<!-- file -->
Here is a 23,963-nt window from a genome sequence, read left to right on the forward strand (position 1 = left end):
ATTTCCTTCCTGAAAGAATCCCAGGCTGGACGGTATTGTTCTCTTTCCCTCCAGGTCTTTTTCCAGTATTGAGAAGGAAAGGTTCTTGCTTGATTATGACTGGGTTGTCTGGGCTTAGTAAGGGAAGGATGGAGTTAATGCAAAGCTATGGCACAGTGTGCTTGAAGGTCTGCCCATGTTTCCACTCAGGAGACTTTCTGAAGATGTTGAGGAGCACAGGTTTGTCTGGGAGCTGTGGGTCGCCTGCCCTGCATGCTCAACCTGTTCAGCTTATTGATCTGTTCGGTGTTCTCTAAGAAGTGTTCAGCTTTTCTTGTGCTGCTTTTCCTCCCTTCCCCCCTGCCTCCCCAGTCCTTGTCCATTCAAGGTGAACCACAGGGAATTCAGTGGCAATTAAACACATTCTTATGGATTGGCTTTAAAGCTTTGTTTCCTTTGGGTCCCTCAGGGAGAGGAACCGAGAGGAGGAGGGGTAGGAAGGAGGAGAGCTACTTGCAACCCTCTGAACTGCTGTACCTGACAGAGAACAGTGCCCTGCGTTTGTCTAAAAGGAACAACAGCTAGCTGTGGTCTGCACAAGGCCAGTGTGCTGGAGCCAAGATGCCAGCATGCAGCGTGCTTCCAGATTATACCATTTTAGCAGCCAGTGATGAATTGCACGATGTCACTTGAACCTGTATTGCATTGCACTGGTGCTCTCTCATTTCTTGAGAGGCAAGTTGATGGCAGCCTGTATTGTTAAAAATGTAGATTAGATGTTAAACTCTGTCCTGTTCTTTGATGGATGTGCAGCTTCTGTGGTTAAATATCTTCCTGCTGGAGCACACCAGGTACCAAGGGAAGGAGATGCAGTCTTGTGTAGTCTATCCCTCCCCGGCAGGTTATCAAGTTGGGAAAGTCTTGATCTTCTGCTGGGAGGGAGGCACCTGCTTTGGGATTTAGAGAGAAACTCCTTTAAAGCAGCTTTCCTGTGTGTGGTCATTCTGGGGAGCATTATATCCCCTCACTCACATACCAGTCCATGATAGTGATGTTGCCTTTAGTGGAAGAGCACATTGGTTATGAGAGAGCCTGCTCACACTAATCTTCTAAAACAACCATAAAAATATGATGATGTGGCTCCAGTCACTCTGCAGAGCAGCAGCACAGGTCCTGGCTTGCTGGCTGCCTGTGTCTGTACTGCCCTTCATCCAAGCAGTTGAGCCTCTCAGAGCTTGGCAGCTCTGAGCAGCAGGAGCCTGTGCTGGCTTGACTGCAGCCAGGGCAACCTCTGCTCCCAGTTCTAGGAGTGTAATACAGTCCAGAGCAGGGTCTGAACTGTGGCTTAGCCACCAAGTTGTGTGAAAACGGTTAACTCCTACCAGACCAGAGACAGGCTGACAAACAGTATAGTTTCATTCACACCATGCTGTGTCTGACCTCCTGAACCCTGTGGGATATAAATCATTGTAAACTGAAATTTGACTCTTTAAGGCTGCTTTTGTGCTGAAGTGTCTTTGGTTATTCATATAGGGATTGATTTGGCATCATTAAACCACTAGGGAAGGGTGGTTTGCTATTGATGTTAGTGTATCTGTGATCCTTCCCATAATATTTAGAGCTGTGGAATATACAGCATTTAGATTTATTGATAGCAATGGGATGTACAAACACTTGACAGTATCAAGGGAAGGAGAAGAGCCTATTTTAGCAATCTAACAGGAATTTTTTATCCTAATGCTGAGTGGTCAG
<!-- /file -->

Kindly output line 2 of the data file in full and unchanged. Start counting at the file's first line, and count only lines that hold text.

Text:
ATTTCCTTCCTGAAAGAATCCCAGGCTGGACGGTATTGTTCTCTTTCCCTCCAGGTCTTTTTCCAGTATTGAGAAGGAAAGGTTCTTGCTTGATTATGACTGGGTTGTCTGGGCTTAGTAAGGGAAGGATGGAGTTAATGCAAAGCTATGGCACAGTGTGCTTGAAGGTCTGCCCATGTTTCCACTCAGGAGACTTTCTGAAGATGTTGAGGAGCACAGGTTTGTCTGGGAGCTGTGGGTCGCCTGCCCTGCATGCTCAACCTGTTCAGCTTATTGATCTGTTCGGTGTTCTCTAAGAAGTGTTCAGCTTTTCTTGTGCTGCTTTTCCTCCCTTCCCCCCTGCCTCCCCAGTCCTTGTCCATTCAAGGTGAACCACAGGGAATTCAGTGGCAATTAAACACATTCTTATGGATTGGCTTTAAAGCTTTGTTTCCTTTGGGTCCCTCAGGGAGAGGAACCGAGAGGAGGAGGGGTAGGAAGGAGGAGAGCTACTTGCAACCCTCTGAACTGCTGTACCTGACAGAGAACAGTGCCCTGCGTTTGTCTAAAAGGAACAACAGCTAGCTGTGGTCTGCACAAGGCCAGTGTGCTGGAGCCAAGATGCCAGCATGCAGCGTGCTTCCAGATTATACCATTTTAGCAGCCAGTGATGAATTGCACGATGTCACTTGAACCTGTATTGCATTGCACTGGTGCTCTCTCATTTCTTGAGAGGCAAGTTGATGGCAGCCTGTATTGTTAAAAATGTAGATTAGATGTTAAACTCTGTCCTGTTCTTTGATGGATGTGCAGCTTCTGTGGTTAAATATCTTCCTGCTGGAGCACACCAGGTACCAAGGGAAGGAGATGCAGTCTTGTGTAGTCTATCCCTCCCCGGCAGGTTATCAAGTTGGGAAAGTCTTGATCTTCTGCTGGGAGGGAGGCACCTGCTTTGGGATTTAGAGAGAAACTCCTTTAAAGCAGCTTTCCTGTGTGTGGTCATTCTGGGGAGCATTATATCCCCTCACTCACATACCAGTCCATGATAGTGATGTTGCCTTTAGTGGAAGAGCACATTGGTTATGAGAGAGCCTGCTCACACTAATCTTCTAAAACAACCATAAAAATATGATGATGTGGCTCCAGTCACTCTGCAGAGCAGCAGCACAGGTCCTGGCTTGCTGGCTGCCTGTGTCTGTACTGCCCTTCATCCAAGCAGTTGAGCCTCTCAGAGCTTGGCAGCTCTGAGCAGCAGGAGCCTGTGCTGGCTTGACTGCAGCCAGGGCAACCTCTGCTCCCAGTTCTAGGAGTGTAATACAGTCCAGAGCAGGGTCTGAACTGTGGCTTAGCCACCAAGTTGTGTGAAAACGGTTAACTCCTACCAGACCAGAGACAGGCTGACAAACAGTATAGTTTCATTCACACCATGCTGTGTCTGACCTCCTGAACCCTGTGGGATATAAATCATTGTAAACTGAAATTTGACTCTTTAAGGCTGCTTTTGTGCTGAAGTGTCTTTGGTTATTCATATAGGGATTGATTTGGCATCATTAAACCACTAGGGAAGGGTGGTTTGCTATTGATGTTAGTGTATCTGTGATCCTTCCCATAATATTTAGAGCTGTGGAATATACAGCATTTAGATTTATTGATAGCAATGGGATGTACAAACACTTGACAGTATCAAGGGAAGGAGAAGAGCCTATTTTAGCAATCTAACAGGAATTTTTTATCCTAATGCTGAGTGGTCAG